When Your Mental Fitness is Weak: It’s a Top Down Job

Kimberly RiceBlogLeave a Comment

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We are creatures of habit – or are we?

Background – Setting the stage

From a very early age, perhaps even in utero, our brains are developing and learning how to make sense of and operate in this world.

Neuroscience studies inform us that from the moment we are born, our brains are fast at work creating new neural pathways of connection to support our growing “need to know”, ways of thinking, believing and behaving.

What does this neuroscience have to do with how productive, happy and successful we are in our lives, careers and/or businesses?


Because of these early biological developments, we think a certain way. We process information, create a belief system, perceive our world, others and, yes, even ourselves in a certain way. In short, our earliest of childhood experiences shapes us into the adults we are to become, for better or worse.

The major influencers to shaping what is being transmitted into our developing brains are those closest to us – – parents, relatives and caretakers. If those influencers did not pass along positive and/or healthy thoughts, beliefs and values, we face unimaginable consequences from having their belief system and values passed along to us…without us even consciously knowing a thing about it. (Reference: Brain Architecture, Center on the Developing Child, Harvard University).

By the time we are seven years old, 95% of our neural pathways are developed and have created a belief system that sets us on a certain trajectory, perhaps for the rest of our lives.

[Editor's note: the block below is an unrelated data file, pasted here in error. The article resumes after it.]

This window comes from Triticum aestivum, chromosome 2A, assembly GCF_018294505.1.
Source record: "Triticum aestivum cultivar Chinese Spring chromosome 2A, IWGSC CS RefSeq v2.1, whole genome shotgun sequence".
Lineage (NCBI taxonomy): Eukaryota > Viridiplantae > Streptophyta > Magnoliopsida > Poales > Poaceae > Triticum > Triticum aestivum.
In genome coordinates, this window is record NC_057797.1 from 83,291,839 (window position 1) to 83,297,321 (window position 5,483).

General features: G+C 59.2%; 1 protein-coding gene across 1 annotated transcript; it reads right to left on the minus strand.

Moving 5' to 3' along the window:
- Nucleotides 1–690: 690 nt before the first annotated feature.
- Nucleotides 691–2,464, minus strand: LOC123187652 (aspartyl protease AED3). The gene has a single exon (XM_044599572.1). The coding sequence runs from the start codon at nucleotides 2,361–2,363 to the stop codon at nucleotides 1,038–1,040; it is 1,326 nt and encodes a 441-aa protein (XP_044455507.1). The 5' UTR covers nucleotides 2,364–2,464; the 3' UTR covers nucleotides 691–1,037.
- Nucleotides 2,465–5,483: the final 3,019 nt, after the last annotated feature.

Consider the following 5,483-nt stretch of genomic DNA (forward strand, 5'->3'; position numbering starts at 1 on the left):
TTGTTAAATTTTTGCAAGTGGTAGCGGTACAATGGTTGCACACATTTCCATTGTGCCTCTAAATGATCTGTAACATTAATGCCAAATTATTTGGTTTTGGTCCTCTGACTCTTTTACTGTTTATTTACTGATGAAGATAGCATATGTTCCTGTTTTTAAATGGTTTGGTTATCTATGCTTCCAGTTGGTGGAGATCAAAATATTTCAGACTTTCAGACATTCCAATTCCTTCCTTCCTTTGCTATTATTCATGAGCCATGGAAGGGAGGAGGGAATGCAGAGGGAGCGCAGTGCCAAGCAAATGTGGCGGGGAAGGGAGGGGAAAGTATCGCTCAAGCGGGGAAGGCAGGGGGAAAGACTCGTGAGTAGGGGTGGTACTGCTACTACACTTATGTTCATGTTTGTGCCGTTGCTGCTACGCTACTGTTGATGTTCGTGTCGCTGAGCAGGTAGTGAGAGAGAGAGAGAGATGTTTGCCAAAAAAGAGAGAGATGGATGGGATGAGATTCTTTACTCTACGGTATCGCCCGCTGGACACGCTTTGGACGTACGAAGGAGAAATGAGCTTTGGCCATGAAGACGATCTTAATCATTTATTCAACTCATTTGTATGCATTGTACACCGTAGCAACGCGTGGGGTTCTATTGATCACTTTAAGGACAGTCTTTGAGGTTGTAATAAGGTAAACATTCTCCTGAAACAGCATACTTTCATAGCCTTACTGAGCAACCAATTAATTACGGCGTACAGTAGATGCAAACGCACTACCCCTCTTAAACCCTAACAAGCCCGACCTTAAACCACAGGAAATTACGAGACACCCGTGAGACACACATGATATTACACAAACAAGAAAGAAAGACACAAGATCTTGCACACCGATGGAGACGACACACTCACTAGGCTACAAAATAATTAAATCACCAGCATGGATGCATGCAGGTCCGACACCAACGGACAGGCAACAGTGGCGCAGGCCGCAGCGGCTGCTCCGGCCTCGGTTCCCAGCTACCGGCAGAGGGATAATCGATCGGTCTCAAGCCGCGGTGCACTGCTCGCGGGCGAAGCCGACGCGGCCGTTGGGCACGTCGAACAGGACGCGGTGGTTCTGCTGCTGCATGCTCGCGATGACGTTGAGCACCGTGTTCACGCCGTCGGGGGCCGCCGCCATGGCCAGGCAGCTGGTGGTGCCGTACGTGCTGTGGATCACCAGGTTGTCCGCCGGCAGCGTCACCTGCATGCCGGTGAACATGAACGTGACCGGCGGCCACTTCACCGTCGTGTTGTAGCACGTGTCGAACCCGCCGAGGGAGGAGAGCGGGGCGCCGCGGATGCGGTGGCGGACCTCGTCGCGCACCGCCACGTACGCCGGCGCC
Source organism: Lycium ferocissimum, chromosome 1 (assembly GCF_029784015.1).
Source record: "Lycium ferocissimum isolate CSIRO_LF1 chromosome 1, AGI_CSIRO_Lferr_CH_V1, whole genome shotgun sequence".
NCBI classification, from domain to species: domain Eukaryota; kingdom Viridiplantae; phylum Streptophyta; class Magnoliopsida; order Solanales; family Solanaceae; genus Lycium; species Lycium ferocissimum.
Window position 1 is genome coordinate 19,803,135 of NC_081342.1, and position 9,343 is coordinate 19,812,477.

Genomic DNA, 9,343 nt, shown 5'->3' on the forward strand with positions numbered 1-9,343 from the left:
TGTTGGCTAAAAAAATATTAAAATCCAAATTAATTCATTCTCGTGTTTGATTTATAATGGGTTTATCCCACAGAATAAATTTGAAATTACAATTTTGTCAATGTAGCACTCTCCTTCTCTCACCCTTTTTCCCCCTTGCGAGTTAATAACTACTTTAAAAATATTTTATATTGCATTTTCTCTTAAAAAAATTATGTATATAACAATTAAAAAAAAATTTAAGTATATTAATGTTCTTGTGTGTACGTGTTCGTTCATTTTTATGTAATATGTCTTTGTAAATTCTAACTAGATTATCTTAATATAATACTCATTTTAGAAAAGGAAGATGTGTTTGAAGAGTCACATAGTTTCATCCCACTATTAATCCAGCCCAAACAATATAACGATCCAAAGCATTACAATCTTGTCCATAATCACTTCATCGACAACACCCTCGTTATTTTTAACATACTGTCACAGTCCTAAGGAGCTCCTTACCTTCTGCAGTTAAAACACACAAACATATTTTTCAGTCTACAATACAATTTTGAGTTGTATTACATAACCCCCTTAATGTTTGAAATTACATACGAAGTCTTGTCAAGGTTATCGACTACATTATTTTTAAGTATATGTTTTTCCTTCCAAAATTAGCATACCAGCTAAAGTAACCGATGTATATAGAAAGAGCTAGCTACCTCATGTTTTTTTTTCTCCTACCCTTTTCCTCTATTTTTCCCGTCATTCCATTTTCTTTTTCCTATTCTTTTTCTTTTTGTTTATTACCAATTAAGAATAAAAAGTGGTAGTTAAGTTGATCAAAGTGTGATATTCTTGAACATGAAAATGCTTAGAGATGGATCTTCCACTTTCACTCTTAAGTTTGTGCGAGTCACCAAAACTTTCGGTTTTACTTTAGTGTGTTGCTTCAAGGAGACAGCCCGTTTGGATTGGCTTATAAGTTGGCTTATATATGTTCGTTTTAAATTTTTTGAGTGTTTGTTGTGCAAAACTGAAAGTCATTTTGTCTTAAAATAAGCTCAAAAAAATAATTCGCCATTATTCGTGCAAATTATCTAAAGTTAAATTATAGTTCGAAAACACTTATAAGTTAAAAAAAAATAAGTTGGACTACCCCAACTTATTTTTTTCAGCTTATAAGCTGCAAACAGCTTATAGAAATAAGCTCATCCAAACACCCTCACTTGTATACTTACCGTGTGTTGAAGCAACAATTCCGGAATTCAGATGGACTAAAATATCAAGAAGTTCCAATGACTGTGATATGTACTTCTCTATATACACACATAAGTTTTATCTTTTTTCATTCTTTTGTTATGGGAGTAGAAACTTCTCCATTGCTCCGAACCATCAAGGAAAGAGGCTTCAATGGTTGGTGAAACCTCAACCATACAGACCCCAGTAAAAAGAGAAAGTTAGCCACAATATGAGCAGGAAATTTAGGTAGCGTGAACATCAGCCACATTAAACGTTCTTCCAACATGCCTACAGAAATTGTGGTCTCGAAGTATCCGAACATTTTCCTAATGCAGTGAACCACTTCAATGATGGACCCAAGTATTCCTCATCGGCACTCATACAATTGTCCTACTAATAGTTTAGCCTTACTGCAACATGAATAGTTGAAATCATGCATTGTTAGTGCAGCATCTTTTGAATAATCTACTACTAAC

Most people are clueless of this fact that is steeped in neuroscience (Reference: The Science of Early Childhood Development, Center on the Developing Child, Harvard University) and directs the decisions we make, often subconsciously.

When we live in this space, we think and behave in ways that are not healthy or useful to our overall wellbeing. In fact, 70% of our thoughts are negative each and every day. We are hardwired for survival, not happiness.

Examples may be:

  • Avoiding conflict and saying yes to things you do not want.
  • Practicing “in-your-face” communication interpreted by others as anger or criticism.
  • Being highly focused on external success, leading to unsustainable workaholic tendencies
  • Having a high proclivity for skepticism and debate
  • Being overly anxious, with chronic doubts about yourself and others.
  • Having a strong need to be liked by others and attempts to earn it by helping, pleasing or flattering them.
  • Being easily distracted and scattered.
  • Perfectionism and a need for order and organization in excess

These are sabotaging behaviors and stand in our way of reaching peak performance, happiness and rewarding relationships.

As we reach adulthood, become more thoughtful and perhaps question our beliefs, we may even challenge the “it’s always been this way” mindset (aka a “fixed mindset”) from our early influencers.

If we experience too much negativity and difficulty, we may focus on shifting (or completely overwriting) what we believe and value about how we navigate our world, which can directly impact many facets of our lives.

Here’s the thing: Most attempts at positive change fail because we stop at insight and don’t build habits.

Sustained change towards a more positive mind requires laying down neural pathways to form new habits and beliefs through consistent daily practice.

And, this is where things can get interesting AND amazing!

What are some of the ways you self-sabotage? How do these hold you back from creating the career and life of your dreams?

In my next installment, I’ll outline steps you can take when you’ve come to the place of “being tired of being tired” (cue up: Madeline Kahn, Blazing Saddles) and want a life of ease and flow. It exists. And, having an easier life minus the stress and anxiety, constant worry and so many other negative emotions is within reach.

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